Le Colonel Chabert

(Yves Angelo, France, 1994)


Surely one of the most amusing trends in movie distribution and exhibition of the 1990s is the refusal to translate certain French titles. It is not hard to figure out what Le Colonel Chabert or Une pure formalité (1994) mean, but this marketing trick is purely a chic affectation.


These days we see few of the true art films made in France, but almost all the good looking, expensive, historical epics, most of which star Gérard Depardieu. After Cyrano de Bergerac (1990), Germinal (1993) and the Jean de Florette/Manon des Sources duo (1986) comes Le Colonel Chabert. Adapted from a novel by Honoré de Balzac, it marks the directorial debut of cinematographer Yves Angelo (he shot Claude Sautet’s A Heart in Winter [1992], among many others).


I’m one of those cinephiles who tends to cultivate – to the point of blind unfairness, it’s true – a fierce resistance to beacons of middlebrow quality cinema such as the Merchant Ivory movies, or Claude Berri’s lavish adaptations of French literary classics. But Le Colonel Chabert, like The Remains of the Day (1993), is a powerful, beautifully crafted film that rises above the mediocrity of its market-niche type.


Chabert, incarnated magnificently by Depardieu, returns to his milieu ten years after having disappeared in the 1807 Battle of Eylau. Believing him dead, his wife (Fanny Ardant) long ago remarried a Count (André Dussollier, familiar from Alain Resnais’ cinema). Rejected and confused, Chabert seeks justice and personal vindication through legal means.


The synopsis might evoke memories of The Return of Martin Guerre (1982 – remade in USA as Sommersby [1993]), but the drama here is closer to Sergio Leone’s Once Upon a Time in America (1984). It is a tale of tortured male pathos, in which Chabert walks among the living like a ghost, shunned by the society that once glorified him.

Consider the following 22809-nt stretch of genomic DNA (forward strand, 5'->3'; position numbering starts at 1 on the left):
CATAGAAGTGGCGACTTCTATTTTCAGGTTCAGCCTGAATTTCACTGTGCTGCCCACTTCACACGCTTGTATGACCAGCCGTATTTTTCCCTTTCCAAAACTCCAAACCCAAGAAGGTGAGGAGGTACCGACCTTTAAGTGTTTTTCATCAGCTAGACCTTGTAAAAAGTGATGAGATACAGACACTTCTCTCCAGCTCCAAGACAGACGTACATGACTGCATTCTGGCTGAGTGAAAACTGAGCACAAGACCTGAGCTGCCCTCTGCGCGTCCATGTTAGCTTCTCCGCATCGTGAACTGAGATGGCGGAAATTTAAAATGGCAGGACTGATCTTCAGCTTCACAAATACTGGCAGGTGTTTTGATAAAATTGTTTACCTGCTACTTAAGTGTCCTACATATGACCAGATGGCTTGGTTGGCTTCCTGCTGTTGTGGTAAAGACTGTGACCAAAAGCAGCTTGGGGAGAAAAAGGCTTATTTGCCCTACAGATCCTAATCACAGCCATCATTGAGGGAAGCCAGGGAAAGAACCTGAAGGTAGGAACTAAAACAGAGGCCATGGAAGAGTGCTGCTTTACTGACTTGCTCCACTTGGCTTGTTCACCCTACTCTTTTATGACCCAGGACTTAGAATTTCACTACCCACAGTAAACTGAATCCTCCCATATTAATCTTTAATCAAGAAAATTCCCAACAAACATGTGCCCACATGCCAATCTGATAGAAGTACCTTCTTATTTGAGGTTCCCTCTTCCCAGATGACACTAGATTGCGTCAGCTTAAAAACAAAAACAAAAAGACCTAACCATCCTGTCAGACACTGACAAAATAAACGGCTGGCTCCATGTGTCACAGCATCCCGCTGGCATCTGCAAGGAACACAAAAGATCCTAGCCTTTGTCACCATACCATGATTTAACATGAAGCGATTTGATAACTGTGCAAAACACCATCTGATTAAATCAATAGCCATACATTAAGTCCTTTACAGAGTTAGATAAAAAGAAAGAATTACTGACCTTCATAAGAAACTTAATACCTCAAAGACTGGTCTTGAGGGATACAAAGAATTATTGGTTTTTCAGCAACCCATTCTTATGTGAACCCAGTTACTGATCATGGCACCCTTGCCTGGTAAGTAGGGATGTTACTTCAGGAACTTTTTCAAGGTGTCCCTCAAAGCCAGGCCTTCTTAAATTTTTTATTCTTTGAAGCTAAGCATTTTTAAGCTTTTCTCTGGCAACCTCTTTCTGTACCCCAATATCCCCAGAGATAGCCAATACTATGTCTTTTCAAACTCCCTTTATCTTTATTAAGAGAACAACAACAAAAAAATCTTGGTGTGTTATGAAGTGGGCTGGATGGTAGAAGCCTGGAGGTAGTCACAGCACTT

It is also a tale about the distribution of power in a specific social sphere, and the uneven micro-powers wielded by individuals as they navigate the various contracts of law, marriage and property. The undoubted master in this game is the shifty lawyer Derville, played by Fabrice Luchini (Éric Rohmer caught his prodigious talent young in Claire’s Knee [1970], as did Walerian Borowczyk in Immoral Tales [1973]).


Angelo’s direction is quietly confident, full of telling touches. Again and again, it is the small detail – the off-hand gesture, the prudent cut-away – which transforms an otherwise conventional dialogue scene into something memorable. The stark scenes of bloody battle and aftermath have the tragic tone of Orson WellesChimes at Midnight (1965) or Robert Bresson’s Lancelot du Lac (1974).


The story told by Le Colonel Chabert is not edifying. The mood is unrepentantly gloomy, even bathetic. Like Gillian Armstrong’s version of Little Women (1994), it may prompt some viewers to wonder whether such a story is at all relevant to our time. But, as the sales figures on Helen Garner’s controversial non-fiction book The First Stone: Some Questions about Sex and Power (1995) suggest, tales of old bastards left out in the cold still seem to have a mighty popular appeal.

© Adrian Martin April 1995

Film Critic: Adrian Martin
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